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Huge 3D scanning project lets you walk around a large Pompeii house before the volcano. Oct 5, 2016 | By Benedict A group of researchers from Lund University in Sweden has used 3D scanning technology to reconstruct a house from the ancient Roman town of Pompeii.

Huge 3D scanning project lets you walk around a large Pompeii house before the volcano

The generated 3D model shows what the house would have looked like before it was destroyed by the eruption of Mount Vesuvius in AD 79. Paris 3D: a Tour of the City Through the Ages. Amarna, la cité disparue d'Akhenaton. Le pharaon Akhenaton a bâti une nouvelle capitale, Amarna, selon des techniques architecturales inédites.

Amarna, la cité disparue d'Akhenaton

Le laboratoire Archéovision a modélisé pour la première fois la cité en 3D. Une visite virtuelle inédite ! Visite virtuelle Hôtel Dieu à Marseille : vue des toits de l'aile gauche. Watch the Destruction of Pompeii by Mount Vesuvius, Re-Created with Computer Animation (79 AD) Open Culture. A good disaster story never fails to fascinate — and, given that it actually happened, the story of Pompeii especially so.

Watch the Destruction of Pompeii by Mount Vesuvius, Re-Created with Computer Animation (79 AD) Open Culture

Buried and thus frozen in time by the eruption of Mount Vesuvius in 79 AD, the ancient Roman town of 11,000 has provided an object of great historical interest ever since its rediscovery in 1599. Baths, houses, tools and other possessions (including plenty of wine bottles), frescoes, graffiti, an ampitheater, an aqueduct, the “Villa of the Mysteries“: Pompeii has it all, as far as the stuff of first-century Roman life goes. The ash-preserved ruins of Pompeii, more than any other source, have provided historians with a window into just what life in that time and place was like.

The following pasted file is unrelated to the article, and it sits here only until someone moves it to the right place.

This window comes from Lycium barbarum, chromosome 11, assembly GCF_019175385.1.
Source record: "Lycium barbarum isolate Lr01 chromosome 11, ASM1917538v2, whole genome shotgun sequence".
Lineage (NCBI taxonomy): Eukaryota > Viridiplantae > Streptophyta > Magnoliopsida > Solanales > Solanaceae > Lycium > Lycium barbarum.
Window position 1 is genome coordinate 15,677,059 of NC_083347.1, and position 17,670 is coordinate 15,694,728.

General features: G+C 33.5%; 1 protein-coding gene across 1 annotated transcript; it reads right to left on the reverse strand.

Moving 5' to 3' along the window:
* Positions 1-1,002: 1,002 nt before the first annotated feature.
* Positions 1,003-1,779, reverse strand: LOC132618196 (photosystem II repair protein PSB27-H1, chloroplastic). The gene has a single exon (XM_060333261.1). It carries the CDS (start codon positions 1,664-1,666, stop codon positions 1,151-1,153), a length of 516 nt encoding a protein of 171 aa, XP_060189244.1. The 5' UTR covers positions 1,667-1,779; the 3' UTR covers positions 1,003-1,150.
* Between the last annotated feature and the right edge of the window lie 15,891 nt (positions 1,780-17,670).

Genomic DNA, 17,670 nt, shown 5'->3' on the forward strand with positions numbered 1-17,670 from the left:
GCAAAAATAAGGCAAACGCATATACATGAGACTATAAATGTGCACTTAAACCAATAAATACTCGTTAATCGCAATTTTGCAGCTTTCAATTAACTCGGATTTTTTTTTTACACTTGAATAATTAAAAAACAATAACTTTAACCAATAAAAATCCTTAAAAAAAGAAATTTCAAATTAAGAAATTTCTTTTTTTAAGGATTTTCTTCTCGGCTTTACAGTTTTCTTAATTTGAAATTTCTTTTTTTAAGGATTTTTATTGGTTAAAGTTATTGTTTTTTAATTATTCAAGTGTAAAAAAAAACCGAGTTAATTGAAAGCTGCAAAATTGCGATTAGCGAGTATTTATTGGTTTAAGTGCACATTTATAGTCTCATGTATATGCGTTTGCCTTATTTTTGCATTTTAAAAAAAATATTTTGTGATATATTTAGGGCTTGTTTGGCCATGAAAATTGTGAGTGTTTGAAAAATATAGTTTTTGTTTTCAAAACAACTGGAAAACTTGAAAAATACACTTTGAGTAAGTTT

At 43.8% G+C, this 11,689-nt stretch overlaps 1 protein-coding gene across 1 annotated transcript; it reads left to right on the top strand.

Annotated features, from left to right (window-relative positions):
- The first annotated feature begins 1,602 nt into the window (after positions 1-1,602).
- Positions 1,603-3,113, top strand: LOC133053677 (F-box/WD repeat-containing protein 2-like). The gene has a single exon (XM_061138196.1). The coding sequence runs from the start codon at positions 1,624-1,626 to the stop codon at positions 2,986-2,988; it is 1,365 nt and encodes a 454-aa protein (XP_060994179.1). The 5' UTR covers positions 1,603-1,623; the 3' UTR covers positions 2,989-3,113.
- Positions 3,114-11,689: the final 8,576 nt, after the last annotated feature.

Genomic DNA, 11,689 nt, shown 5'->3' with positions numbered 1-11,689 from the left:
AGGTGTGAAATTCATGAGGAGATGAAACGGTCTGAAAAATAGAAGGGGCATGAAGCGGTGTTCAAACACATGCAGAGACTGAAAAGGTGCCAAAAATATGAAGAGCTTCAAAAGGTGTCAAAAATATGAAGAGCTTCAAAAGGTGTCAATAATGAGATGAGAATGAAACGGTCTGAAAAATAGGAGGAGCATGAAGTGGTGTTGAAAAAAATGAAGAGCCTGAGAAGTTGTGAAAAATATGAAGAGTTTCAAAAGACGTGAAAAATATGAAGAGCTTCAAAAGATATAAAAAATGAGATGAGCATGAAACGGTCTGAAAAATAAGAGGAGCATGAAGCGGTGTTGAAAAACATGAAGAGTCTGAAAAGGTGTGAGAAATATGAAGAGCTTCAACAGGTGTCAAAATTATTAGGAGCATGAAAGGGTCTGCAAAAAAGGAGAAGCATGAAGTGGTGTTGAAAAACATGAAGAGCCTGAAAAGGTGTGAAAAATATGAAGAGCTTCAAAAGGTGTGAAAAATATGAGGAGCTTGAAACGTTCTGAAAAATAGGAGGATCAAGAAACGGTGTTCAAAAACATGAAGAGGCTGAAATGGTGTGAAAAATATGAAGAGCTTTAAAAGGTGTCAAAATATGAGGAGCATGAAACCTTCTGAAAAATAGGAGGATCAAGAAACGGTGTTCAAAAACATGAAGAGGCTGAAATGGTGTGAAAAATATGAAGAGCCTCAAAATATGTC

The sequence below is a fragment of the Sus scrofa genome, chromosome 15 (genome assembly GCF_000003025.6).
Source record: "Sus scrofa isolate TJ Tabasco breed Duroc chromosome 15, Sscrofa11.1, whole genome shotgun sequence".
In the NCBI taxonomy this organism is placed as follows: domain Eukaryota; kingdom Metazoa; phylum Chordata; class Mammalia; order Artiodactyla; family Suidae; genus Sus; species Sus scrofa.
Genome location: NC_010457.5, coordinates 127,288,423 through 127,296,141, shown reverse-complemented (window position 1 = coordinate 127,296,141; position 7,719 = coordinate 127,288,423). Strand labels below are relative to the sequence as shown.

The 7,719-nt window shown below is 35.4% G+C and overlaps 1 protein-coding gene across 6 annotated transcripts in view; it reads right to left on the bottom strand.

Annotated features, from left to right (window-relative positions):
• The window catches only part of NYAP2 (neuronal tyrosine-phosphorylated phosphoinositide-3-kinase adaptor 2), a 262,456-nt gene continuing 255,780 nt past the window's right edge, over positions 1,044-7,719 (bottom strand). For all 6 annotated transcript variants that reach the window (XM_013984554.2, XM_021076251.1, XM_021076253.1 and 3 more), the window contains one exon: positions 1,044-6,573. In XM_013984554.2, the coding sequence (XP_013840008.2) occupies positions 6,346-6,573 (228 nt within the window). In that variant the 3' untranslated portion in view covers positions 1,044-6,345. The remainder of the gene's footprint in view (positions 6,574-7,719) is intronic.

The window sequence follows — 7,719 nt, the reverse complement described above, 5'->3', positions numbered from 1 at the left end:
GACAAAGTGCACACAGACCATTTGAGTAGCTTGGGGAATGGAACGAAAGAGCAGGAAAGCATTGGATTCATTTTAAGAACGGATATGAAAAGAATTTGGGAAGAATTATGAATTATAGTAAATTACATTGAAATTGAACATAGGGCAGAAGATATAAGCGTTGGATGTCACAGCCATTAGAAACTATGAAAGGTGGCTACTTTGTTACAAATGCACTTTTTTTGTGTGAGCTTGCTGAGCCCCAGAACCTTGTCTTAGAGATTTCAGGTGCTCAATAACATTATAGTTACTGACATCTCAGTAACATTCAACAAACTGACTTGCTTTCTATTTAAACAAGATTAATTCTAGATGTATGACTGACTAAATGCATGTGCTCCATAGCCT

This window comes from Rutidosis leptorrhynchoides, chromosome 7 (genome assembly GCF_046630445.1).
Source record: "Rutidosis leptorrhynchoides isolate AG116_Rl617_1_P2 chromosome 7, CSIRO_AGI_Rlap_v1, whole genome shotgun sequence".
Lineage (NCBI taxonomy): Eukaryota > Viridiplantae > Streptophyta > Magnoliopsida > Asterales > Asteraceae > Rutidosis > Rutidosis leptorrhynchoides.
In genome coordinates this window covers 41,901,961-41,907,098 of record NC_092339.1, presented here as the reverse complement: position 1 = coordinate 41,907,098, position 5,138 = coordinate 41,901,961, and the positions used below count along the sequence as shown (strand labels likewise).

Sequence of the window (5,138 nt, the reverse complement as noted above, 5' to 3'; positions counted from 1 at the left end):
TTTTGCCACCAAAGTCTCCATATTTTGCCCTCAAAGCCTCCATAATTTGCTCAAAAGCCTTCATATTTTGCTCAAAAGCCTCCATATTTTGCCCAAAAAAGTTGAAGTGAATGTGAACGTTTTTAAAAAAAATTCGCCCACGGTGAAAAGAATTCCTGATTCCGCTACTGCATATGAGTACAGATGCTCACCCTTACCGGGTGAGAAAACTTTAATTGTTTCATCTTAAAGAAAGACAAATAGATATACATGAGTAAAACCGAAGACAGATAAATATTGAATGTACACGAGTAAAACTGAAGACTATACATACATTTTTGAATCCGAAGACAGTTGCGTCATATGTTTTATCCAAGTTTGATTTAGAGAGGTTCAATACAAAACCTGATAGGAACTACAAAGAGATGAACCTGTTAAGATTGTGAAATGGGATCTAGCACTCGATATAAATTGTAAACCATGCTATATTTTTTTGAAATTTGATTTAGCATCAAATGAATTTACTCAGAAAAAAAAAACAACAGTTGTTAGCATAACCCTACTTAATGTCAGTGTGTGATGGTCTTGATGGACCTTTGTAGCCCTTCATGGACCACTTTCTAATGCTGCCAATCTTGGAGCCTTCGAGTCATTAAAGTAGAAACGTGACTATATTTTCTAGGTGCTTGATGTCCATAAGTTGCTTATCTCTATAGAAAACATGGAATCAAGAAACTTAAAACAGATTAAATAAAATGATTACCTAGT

A Day in Pompeii, an exhibition held at the Melbourne Museum in 2009, gave its more than 330,000 visitors a chance to experience Pompeii’s life even more vividly. Une start-up française remet en relief la splendeur de Palmyre. Yves Ubelmann, cofondateur de la start-up, est architecte.

Une start-up française remet en relief la splendeur de Palmyre

C’est durant ses études que l’idée d’Iconem a commencé à germer dans son esprit. Il travaille alors «beaucoup à l’étranger», sur des sites archéologiques dont il analyse les structures. «Au cours de ces années-là, je me suis aperçu d’une chose, c’est que les pays dans lesquels j’allais regorgeaient de monuments de grande valeur, mais mal connus. Ils n’étaient pas ou peu étudiés, répertoriés», se souvient Ubelmann, qui déplore qu’il n’existe à l’époque que très peu d’organisations internationales qui fassent ce travail. 3D Poitiers évolution : une balade en 3D au cœur de l’Histoire de Poitiers.